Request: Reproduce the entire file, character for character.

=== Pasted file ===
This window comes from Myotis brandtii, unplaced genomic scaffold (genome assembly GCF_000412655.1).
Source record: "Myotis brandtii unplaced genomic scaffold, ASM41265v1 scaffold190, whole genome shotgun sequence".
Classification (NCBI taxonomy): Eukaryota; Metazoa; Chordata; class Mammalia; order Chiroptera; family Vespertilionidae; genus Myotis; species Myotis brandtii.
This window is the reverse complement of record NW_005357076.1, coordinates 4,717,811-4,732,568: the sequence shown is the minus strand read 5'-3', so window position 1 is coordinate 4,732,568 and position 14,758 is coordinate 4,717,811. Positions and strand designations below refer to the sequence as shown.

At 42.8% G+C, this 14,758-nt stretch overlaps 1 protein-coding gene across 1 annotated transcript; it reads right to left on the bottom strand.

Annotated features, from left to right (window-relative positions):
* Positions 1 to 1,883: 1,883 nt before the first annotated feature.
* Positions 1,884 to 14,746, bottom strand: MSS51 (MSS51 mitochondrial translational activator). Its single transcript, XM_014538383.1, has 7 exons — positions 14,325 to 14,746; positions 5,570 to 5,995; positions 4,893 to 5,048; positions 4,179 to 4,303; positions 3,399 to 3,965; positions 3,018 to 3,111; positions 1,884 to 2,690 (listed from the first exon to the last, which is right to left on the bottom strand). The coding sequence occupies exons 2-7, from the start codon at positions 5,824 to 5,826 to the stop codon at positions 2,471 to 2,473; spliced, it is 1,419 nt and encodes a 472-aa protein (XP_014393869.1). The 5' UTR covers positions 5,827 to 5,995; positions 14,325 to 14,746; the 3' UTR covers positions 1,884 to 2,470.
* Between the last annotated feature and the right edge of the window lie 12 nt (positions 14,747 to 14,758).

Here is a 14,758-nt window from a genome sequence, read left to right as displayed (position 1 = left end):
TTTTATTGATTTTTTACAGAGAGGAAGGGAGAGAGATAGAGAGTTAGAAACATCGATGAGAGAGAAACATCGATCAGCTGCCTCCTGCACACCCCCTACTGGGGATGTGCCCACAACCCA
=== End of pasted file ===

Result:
This window comes from Myotis brandtii, unplaced genomic scaffold (genome assembly GCF_000412655.1).
Source record: "Myotis brandtii unplaced genomic scaffold, ASM41265v1 scaffold190, whole genome shotgun sequence".
Classification (NCBI taxonomy): Eukaryota; Metazoa; Chordata; class Mammalia; order Chiroptera; family Vespertilionidae; genus Myotis; species Myotis brandtii.
This window is the reverse complement of record NW_005357076.1, coordinates 4,717,811-4,732,568: the sequence shown is the minus strand read 5'-3', so window position 1 is coordinate 4,732,568 and position 14,758 is coordinate 4,717,811. Positions and strand designations below refer to the sequence as shown.

At 42.8% G+C, this 14,758-nt stretch overlaps 1 protein-coding gene across 1 annotated transcript; it reads right to left on the bottom strand.

Annotated features, from left to right (window-relative positions):
* Positions 1 to 1,883: 1,883 nt before the first annotated feature.
* Positions 1,884 to 14,746, bottom strand: MSS51 (MSS51 mitochondrial translational activator). Its single transcript, XM_014538383.1, has 7 exons — positions 14,325 to 14,746; positions 5,570 to 5,995; positions 4,893 to 5,048; positions 4,179 to 4,303; positions 3,399 to 3,965; positions 3,018 to 3,111; positions 1,884 to 2,690 (listed from the first exon to the last, which is right to left on the bottom strand). The coding sequence occupies exons 2-7, from the start codon at positions 5,824 to 5,826 to the stop codon at positions 2,471 to 2,473; spliced, it is 1,419 nt and encodes a 472-aa protein (XP_014393869.1). The 5' UTR covers positions 5,827 to 5,995; positions 14,325 to 14,746; the 3' UTR covers positions 1,884 to 2,470.
* Between the last annotated feature and the right edge of the window lie 12 nt (positions 14,747 to 14,758).

Here is a 14,758-nt window from a genome sequence, read left to right as displayed (position 1 = left end):
TTTTATTGATTTTTTACAGAGAGGAAGGGAGAGAGATAGAGAGTTAGAAACATCGATGAGAGAGAAACATCGATCAGCTGCCTCCTGCACACCCCCTACTGGGGATGTGCCCACAACCCA